Miss Mamie Kelly, of Spencer, and Mr. C. E. Hughes, of this city, where married at Spirit Lake Sunday.  The groom is the son of Mr. and Mrs. T. J. Hughes, of this city, and a young men of sterling worth.  He graduated from the Spencer Business University last spring and had returned this fall to take a shorthand course.  The bride is a young lady of excellent character and was also a student at the University.  Their marriage came as a surprise to their friends, who extend them their best wishes for a happy journey through life.  They visited Tuesday evening with his parents in this city, returning to Spencer Wednesday morning.  -- Ruthven Appeal


To Be Married This Evening  

Mr. John R. Parrish and Miss Hattie M. Carpenter are to be married this evening at the home of the bride's parents, Mr. and Mrs. S. E. Carpenter, of Onion River, Wisconsin.  Only the immediate relatives of the contracting parties will be in attendance.  Mr. and Mrs. Parrish will be at home in the Mrs. Joyce residence just west of the post office block after November 1.  

The groom is well-known to most of our local citizens, having been in the employ of Mr. Shadbolt for the past few years.  Last year he engaged in the ice business for himself.  He is a model young man and is respected by all who have met him, because of his industry, frugality and sterling worth.  His unassuming, pleasing personality, his courtesy, and his tact and prudence have done much to win for him the good will of those who have met him in social affairs as well as in business transactions.  The bride's accomplishments are many.  The best of opportunities have been given her and she has made good use of them.  She is highly educated and has taught for some time in the schools of Millipore, Wisconsin.  She will be welcome to social circles of Emmetsburg.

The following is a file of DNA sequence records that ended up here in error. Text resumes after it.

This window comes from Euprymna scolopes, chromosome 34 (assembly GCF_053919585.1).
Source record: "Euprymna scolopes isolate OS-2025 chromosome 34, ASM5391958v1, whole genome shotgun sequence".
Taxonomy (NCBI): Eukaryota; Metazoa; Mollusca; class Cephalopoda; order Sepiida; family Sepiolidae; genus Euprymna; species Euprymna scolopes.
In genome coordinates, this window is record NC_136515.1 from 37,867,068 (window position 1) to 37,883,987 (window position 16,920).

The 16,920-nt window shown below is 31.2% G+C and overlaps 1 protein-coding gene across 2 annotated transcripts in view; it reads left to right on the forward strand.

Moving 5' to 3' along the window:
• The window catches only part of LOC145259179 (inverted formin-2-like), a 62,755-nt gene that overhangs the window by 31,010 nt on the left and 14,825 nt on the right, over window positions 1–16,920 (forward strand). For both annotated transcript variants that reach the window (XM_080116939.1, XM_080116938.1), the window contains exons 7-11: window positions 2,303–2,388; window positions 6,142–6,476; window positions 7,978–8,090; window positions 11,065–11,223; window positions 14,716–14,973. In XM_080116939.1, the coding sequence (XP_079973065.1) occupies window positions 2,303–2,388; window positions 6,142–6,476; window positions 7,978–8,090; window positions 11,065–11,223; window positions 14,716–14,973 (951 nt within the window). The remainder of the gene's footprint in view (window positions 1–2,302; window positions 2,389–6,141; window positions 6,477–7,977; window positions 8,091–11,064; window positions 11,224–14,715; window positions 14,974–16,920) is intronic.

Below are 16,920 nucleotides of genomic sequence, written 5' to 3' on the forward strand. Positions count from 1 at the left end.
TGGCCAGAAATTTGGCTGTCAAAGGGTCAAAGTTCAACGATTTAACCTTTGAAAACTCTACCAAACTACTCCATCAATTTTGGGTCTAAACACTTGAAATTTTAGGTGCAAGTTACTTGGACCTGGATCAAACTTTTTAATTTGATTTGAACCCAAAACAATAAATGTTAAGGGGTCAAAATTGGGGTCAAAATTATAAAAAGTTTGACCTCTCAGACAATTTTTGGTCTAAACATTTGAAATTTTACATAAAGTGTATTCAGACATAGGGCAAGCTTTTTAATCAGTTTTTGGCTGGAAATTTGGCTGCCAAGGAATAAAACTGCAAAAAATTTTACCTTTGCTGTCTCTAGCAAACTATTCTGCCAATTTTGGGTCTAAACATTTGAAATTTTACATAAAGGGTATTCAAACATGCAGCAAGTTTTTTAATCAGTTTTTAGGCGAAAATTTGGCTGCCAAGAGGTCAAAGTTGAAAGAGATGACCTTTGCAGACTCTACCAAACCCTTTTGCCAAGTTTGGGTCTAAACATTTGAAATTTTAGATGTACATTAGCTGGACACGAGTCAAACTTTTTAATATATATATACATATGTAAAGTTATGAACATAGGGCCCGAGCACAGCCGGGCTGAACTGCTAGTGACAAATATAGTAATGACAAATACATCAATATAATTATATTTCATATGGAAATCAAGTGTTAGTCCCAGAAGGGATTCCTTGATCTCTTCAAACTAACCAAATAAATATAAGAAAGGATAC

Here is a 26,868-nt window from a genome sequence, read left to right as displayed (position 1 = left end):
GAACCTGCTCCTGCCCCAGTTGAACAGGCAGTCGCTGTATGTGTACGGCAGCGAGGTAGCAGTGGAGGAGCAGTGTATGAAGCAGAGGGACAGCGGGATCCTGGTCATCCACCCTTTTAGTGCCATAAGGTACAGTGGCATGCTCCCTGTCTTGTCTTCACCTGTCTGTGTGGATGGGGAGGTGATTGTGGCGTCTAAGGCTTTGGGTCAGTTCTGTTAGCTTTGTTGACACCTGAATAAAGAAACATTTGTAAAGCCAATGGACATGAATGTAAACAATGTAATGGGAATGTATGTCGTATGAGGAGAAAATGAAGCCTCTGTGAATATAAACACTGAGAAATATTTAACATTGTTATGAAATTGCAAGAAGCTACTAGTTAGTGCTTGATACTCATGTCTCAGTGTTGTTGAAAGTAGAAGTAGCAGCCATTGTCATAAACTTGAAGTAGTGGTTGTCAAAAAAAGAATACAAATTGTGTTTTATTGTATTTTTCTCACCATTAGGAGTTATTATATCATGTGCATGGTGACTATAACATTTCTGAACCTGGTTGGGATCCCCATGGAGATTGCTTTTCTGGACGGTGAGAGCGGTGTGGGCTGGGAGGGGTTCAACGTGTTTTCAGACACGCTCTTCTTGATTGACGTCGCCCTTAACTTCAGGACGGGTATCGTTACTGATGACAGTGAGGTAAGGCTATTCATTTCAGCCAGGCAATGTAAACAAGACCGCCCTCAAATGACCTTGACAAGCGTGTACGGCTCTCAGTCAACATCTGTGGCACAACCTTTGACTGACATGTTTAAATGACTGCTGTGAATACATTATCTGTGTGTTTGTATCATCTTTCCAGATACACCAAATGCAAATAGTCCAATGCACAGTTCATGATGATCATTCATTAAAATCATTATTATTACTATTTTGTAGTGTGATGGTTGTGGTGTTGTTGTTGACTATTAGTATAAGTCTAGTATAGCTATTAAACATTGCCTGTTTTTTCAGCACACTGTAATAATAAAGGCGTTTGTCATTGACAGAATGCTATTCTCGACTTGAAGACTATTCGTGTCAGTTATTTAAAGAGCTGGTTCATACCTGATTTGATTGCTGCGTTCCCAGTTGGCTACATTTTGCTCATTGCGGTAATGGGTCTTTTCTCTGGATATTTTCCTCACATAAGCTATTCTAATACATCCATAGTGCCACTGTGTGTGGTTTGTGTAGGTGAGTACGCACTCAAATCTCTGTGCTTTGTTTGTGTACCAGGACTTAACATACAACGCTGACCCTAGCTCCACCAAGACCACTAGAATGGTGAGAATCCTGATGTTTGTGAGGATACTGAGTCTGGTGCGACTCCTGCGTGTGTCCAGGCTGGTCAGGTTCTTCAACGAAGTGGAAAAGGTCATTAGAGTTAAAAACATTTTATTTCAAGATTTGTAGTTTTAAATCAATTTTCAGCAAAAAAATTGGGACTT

The Democrat extends hearty congratulations to Mr. and Mrs. Parrish and trusts that life's journey to them may be one of joy and sunshine.


All Plead Guilty  

Jack Conlon and Frank Murray, charged with stealing harness from J.B. Morris, both pled guilty.  Conlon was given a year at Anamosa and Murray six months in jail.  Conlon was taken to Anamosa by Sheriff Coakley on Tuesday and Murray to the Algona jail.  Kiley, of Ayrshire, also pled guilty and was fined $100 and costs, which he paid.



-- Edward McNally is putting in a furnace in his residence and also sewerage connections.




-- J. H. Brennan and Martin Laughlin purchased the T. M. Ashcraft pool and billiard hall.  Mr. Brennan will have charge of the business.


Emmetsburg Democrat; Emmetsburg, Palo Alto, Iowa, Wednesday, October 25, 1905


Miss Ella Peyton Is Dead  

Miss Ella Peyton, formerly of Ayrshire, died at Douglas, Wyoming, Sunday of last week.  She went to that place sometime ago for the benefit of her health.  She was 22 years old.  She was born and raised in this county.  For some time she was employed in the Citizens’ Savings bank in Ayrshire.  Her death will be sad news to the many friends of the family in this county.


Arrested for Bigamy